FAQ: Meggan Scavio

FAQ: Meggan Scavio
Will Freeman

By Will Freeman

February 22nd 2012 at 9:30AM

The general manager for GDC events gets the rapid-fire question treatment

[Develop’s archive of FAQ interviewees can be found here]

Who are you and what do you do?
I’m the general manger of the Game Developers Conference events. There are four GDC’s annually: San Francisco; Europe; China and GDC Online.

What are you working on right now?
The mother of all GDC’s, the San Francisco event, is first and foremost on my plate right now. I am in the middle of working on the Classic Game Postmortems. Last year, as part of our 25th edition celebration, we introduced 11 postmortems that focused on all of the genre defining video games from our past.

Hearing from the developers of the games that inspired the current generation of talent proved an enormous hit. We’re going to make them a regular feature of GDC moving forward, though on a much smaller scale. 2012 will see three Classic Game Postmortems and right now I’m narrowing down who to invite to them. I currently have a list of 73 titles and I don’t know where to start with it.

What was the first video game industry project that you ever worked on?
My first ever GDC was in 2000 in San Jose. I was responsible for working with the two gentlemen that run our Conference Associate (CA) program. The CA’s are our volunteers. They work the event for a certain number of hours in exchange for complimentary passes.

It’s a great deal for college students or others who can’t quite manage a full pass but don’t want to miss the event. Back in 2000, we had about 150 CA’s working GDC. Last year we had 400.

Some have gone on to become pretty well-known, such as Jane McGonigal and Kim Swift. Next time you see a CA at a GDC, be nice to them. They might be hiring you someday.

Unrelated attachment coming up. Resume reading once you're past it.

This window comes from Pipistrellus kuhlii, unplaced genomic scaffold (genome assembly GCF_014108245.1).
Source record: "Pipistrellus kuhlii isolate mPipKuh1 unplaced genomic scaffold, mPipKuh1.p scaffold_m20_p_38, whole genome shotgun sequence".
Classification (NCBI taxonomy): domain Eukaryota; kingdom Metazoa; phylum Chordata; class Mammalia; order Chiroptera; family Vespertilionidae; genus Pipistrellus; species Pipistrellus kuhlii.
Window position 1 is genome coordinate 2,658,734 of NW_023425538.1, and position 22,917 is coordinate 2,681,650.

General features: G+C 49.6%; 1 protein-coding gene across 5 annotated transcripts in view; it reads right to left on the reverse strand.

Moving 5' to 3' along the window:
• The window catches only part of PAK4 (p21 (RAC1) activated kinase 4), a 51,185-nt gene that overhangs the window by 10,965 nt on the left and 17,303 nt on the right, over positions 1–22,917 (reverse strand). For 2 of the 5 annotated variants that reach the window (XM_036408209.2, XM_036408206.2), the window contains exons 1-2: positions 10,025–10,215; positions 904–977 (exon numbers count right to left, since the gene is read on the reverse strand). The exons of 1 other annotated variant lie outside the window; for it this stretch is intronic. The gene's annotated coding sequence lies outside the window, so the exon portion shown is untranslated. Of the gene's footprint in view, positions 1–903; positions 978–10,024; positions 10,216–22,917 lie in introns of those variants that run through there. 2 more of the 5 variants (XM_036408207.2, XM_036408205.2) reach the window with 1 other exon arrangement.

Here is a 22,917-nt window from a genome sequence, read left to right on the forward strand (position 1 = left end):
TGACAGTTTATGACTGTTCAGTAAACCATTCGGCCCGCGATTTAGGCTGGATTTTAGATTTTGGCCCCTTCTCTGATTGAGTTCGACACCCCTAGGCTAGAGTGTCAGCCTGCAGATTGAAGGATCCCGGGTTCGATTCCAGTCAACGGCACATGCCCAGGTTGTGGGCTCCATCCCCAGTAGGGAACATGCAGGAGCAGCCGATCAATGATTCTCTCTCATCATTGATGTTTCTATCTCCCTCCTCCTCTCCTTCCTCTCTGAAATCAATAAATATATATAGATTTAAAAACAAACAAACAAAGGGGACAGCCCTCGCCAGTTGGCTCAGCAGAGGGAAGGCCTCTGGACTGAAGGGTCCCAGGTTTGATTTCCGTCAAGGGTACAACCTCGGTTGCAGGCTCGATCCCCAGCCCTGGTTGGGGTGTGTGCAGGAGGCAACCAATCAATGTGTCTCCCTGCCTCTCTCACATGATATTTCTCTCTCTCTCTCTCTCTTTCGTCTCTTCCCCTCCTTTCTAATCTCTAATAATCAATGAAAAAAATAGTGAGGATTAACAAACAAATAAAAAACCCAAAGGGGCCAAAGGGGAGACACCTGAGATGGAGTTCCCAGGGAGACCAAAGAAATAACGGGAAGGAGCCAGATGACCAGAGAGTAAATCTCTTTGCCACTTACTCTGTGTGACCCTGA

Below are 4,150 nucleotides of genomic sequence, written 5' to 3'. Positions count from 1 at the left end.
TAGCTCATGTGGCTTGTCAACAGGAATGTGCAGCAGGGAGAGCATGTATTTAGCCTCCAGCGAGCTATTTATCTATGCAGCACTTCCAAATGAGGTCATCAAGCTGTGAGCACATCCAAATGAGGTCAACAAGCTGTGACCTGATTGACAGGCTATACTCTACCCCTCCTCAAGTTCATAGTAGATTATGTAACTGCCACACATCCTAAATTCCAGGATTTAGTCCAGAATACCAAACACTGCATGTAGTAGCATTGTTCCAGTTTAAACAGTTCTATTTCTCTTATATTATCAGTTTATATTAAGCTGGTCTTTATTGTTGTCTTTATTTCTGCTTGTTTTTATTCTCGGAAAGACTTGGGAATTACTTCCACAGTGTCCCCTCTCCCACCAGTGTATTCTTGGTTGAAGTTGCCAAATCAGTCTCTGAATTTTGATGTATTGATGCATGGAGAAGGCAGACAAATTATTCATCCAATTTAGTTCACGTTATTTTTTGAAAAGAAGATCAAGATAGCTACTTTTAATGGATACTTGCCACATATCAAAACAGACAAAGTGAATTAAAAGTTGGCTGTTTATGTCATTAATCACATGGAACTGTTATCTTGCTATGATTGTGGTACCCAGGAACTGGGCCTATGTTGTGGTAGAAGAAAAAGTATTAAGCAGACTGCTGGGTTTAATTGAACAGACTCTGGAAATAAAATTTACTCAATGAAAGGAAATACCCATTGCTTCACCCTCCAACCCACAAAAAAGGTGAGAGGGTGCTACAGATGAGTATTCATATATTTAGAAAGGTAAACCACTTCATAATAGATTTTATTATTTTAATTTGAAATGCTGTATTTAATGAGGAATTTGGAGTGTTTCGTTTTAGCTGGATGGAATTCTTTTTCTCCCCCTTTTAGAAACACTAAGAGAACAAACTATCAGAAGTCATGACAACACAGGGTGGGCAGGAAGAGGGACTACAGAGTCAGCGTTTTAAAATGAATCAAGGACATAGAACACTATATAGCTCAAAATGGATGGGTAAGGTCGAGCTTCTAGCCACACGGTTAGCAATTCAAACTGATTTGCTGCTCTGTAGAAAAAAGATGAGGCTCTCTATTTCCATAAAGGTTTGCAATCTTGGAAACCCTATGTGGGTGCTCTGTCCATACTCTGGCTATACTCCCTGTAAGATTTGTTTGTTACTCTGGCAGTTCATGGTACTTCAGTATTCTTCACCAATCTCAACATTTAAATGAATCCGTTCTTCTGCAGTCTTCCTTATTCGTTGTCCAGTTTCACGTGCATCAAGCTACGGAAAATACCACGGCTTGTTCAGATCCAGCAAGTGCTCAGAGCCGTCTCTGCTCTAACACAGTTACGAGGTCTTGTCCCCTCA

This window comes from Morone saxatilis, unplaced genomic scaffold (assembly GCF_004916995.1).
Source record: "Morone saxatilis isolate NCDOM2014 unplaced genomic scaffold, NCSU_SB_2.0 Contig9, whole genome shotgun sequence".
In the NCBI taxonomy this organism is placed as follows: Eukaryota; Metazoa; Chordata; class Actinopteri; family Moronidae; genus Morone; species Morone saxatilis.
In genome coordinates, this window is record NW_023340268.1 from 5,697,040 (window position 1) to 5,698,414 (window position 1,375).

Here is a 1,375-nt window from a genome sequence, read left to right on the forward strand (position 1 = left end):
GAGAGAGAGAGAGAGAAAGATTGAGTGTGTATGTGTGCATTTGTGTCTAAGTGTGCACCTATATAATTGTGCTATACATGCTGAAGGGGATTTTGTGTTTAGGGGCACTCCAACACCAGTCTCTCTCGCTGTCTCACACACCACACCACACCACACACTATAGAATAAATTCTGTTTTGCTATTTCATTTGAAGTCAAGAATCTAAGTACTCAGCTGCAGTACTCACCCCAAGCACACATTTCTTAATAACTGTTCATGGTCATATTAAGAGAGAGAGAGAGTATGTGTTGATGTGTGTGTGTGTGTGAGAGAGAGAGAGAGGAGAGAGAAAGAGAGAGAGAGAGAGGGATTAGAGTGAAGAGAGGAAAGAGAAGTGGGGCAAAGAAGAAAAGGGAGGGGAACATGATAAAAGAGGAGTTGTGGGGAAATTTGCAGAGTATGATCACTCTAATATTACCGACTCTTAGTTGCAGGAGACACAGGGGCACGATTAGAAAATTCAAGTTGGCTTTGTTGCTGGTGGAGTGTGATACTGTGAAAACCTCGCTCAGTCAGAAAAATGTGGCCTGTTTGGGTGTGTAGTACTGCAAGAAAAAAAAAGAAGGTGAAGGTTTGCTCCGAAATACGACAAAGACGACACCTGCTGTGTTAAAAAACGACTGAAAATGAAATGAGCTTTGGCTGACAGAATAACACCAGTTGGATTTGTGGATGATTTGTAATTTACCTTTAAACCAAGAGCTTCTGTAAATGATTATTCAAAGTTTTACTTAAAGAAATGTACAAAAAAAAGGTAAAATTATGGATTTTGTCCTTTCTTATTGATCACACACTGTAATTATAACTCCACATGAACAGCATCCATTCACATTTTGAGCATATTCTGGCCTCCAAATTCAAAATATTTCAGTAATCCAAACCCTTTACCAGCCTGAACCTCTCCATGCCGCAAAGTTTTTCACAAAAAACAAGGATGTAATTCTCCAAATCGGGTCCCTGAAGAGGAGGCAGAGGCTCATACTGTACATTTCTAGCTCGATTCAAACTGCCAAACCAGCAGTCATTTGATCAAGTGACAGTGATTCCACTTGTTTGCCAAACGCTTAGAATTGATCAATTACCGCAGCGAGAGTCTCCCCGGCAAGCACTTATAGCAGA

What was the first video game you ever played, and did you enjoy it?
Oh gosh, my first console was an Atari 2600. I remember playing a lot of Breakout. Like, a lot. I was pretty good at that one.

But I played everything I could get my hands on: Asteroids, Hangman, Pole Position, Yar’s Revenge, Frogger. I could go on. That was a great system. So many wrist cramps.

What was the most recent video game you ever played, and did you enjoy it?
GDC and the holidays have kept me pretty busy and away from my consoles – although I have Batman: Arkam City and Skyward Sword sitting there glaring at me – so thank the stars for my iPhone.

Despite being totally obsessed earlier in the year with Dungeon Raid, the inability to level up made me move on to Jetpack Joyride, my new go-to iPhone game.

That and I’m still adding floors to my Tiny Tower. I have 126 at the moment.

What is your favourite game ever, and for what reason?
Easy. Zelda. The Legend of Zelda to be exact. After my Atari system, my parents purchased a NES, and it was over for me. I played so many games on the NES but Zelda was the first one I finished and wanted to immediately play again.

I still have my gold cartridge. Confession: I only managed to kill the final dungeon boss because someone my little sister went to school with told her what to do. Otherwise, I earned every blister.

How many hours a week do you spend playing video games?
Not as many as I’d like. Probably just a couple. I need a vacation.

What area of the industry is in need of more ‘investment’?
I’ll interpret ‘investment’ as recognition and reward. I’d like to see more recognition placed on the individual developers involved in each game. While I completely understand that games are made by the team, there are leaders. Why not showcase them?

What do you enjoy about the video games industry today?
I think it’s amazing how willing this industry is to adapt to change, and how fast it can do so. The last few years, I’ve been watching developers easily shuffle between triple-A/indie/social and smartphone, elevating the medium each time.

What disappoints you about the video games industry today?
That in some areas video games are still considered ‘toys’. But there is the technology, the art, the writing, the storytelling. I played Heavy Rain in one sitting because I had to find how it ended. I was more immersed in that game than any novel I was reading at the time.